Opinions

Opinion: Manchester City’s summer transfer business showcases a stable football club

When this year’s summer transfer window slammed shut at 5pm on 9th August, some Manchester City fans were left frustrated by the lack of signings made.

Premier League title rivals Liverpool had spent £200m in the window making notable additions such as goalkeeper Alisson and midfielder Fabinho who City had been previously linked with.

Meanwhile at the Etihad Stadium, City only made one notable signing, Leicester City midfielder Riyad Mahrez.

One position which needed strengthening was defensive midfield. This is due to Fernandinho’s age and disciplinary record along with City fans not seeing a future with Ilkay Gundogan in midfield.

Fabian Delph is a player who made a name for himself in this position, but, with Benjamin Mendy hoping to stay fully fit, it is unlikely Delph will start on a regular basis in midfield, let alone left back.

While there was frustration, the lack of signings show that City and manager Pep Guardiola have a plan in place and City are now a club that knows how to operate in the transfer market.

When Sheikh Mansour became City owner in 2008, the spending by the club was unbelievable – £32.5m for Robinho was just one of many outrageous fees City would be paying to bring top footballing talent to the club.

As seasons went by and more players were being brought into the club, it was clear that City were a club going for quantity rather than quality. One example being centre backs Stefan Savic and Matija Nastasic. When these two players were brought into the club, they were being billed as the future of City’s defence, however, it was clear that they were not ready for life in England. Savic was a player prone to making many mistakes while Nastasic had one good spell during 2012/13 season, until an injury forced him out of the team and the club.

Other players such as Javi Garcia, David Pizarro, Scott Sinclair and Jack Rodwell were also part of the mass incomings at the Etihad. However, the arrival of Guardiola changed the mentality of the club. One from big spenders who were often left with egg on their face to a club that picks its players with a fine toothcomb.

Photo by Barrington Coombs/Getty Images

Having Txiki Begiristain and Ferran Soriano part of the hierarchy and their strong working relationship with Guardiola ensured that any spending was done wisely and only on players who had a long-term future at City.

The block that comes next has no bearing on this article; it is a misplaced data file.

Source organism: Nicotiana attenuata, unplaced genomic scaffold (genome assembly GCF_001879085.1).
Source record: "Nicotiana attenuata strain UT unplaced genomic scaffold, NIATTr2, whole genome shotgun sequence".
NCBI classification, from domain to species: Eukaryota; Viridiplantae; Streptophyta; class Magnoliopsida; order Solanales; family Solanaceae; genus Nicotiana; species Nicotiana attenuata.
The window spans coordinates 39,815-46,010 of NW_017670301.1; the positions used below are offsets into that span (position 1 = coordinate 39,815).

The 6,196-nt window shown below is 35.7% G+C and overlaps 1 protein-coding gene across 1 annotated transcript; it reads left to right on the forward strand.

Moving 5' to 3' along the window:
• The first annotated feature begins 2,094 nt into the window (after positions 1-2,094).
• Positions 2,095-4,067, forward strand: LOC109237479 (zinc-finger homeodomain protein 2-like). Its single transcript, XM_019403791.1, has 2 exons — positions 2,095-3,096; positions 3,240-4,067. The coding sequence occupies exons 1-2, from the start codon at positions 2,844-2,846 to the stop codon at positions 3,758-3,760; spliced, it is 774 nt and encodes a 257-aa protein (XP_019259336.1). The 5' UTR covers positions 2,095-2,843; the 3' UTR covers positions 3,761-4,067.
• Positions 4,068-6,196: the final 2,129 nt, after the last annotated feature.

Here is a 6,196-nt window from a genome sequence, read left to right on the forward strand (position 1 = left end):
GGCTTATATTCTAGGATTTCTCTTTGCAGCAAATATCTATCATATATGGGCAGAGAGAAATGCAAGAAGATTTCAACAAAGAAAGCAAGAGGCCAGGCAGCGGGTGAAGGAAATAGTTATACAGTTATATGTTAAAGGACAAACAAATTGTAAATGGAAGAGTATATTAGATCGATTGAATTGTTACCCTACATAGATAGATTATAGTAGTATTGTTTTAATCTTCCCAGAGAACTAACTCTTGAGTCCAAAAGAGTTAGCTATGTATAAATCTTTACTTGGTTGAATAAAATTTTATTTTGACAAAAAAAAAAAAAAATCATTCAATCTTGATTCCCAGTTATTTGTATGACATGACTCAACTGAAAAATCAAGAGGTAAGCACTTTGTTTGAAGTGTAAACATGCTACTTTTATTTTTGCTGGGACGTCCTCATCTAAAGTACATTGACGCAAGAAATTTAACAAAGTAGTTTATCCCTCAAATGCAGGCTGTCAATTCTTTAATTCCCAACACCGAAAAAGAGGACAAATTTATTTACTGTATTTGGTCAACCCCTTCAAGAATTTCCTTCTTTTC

At the start of 2016/17 season, Guardiola had acquired a lot of young talent such as England centre back John Stones, German winger Leroy Sané and Brazilian striker Gabriel Jesus who arrived at the club in January the following year.

The first season for these players was a mixed one, but after their performances in the title-winning side of 2017/18, they are now considered some of the best in the Premier League.

The fees of Stones and Sané do stand out both having arrived at great expense, but unlike previous players who moved to City, they have proved their worth and are now a crucial component to Guardiola’s masterplan.

Guardiola’s second season again saw big spending on the likes of Bernardo Silva, Kyle Walker, Benjamin Mendy, Aymeric Laporte and goalkeeper Ederson. Again, these players have been anything but disappointments at the club and have proved their huge transfer fees.

The early acquisition of record signing Riyad Mahrez during this summer’s transfer window was a clear statement of intent from City to do the business early in an attempt to mount a title defence, and the fact that no other big names were brought in shows that Guardiola has all the pieces he needs for his jigsaw.

If he was desperate for another midfielder, the club would have signed one, but with the manager being satisfied with his squad, there would be no need to bring in more players.

Guardiola also mentioned that he might even perform one of his player position transformation tricks by moving Stones into a defensive midfield position!

Clearly, the Catalan and the City board are happy with the players.

A clear plan has also meant that the club is financially sustainable and functioning at a profit, meaning that the goals can purely focus on football rather than a balance with financial objectives.

Regardless of how many players City bring in during transfer windows, the club is now one that is stable with a board and manager who are doing their utmost to make City a footballing superpower.

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